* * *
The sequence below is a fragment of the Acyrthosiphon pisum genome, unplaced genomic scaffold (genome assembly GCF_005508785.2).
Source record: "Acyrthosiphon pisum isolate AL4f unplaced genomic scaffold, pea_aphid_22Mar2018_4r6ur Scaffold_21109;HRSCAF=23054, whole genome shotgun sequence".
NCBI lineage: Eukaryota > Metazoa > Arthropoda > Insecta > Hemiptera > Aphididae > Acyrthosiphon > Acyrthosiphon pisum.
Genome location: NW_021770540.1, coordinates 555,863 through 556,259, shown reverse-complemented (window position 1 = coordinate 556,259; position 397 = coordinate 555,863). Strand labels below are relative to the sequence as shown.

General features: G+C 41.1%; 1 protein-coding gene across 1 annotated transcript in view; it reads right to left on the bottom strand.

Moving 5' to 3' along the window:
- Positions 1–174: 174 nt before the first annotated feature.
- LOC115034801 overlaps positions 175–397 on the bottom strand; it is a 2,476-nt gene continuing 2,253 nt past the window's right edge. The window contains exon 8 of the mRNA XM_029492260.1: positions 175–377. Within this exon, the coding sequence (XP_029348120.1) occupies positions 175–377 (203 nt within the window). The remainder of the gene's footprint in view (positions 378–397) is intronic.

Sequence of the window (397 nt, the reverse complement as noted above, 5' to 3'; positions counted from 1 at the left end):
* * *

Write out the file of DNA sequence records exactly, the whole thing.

The sequence below is a fragment of the Acyrthosiphon pisum genome, unplaced genomic scaffold (genome assembly GCF_005508785.2).
Source record: "Acyrthosiphon pisum isolate AL4f unplaced genomic scaffold, pea_aphid_22Mar2018_4r6ur Scaffold_21109;HRSCAF=23054, whole genome shotgun sequence".
NCBI lineage: Eukaryota > Metazoa > Arthropoda > Insecta > Hemiptera > Aphididae > Acyrthosiphon > Acyrthosiphon pisum.
Genome location: NW_021770540.1, coordinates 555,863 through 556,259, shown reverse-complemented (window position 1 = coordinate 556,259; position 397 = coordinate 555,863). Strand labels below are relative to the sequence as shown.

General features: G+C 41.1%; 1 protein-coding gene across 1 annotated transcript in view; it reads right to left on the bottom strand.

Moving 5' to 3' along the window:
- Positions 1–174: 174 nt before the first annotated feature.
- LOC115034801 overlaps positions 175–397 on the bottom strand; it is a 2,476-nt gene continuing 2,253 nt past the window's right edge. The window contains exon 8 of the mRNA XM_029492260.1: positions 175–377. Within this exon, the coding sequence (XP_029348120.1) occupies positions 175–377 (203 nt within the window). The remainder of the gene's footprint in view (positions 378–397) is intronic.

Sequence of the window (397 nt, the reverse complement as noted above, 5' to 3'; positions counted from 1 at the left end):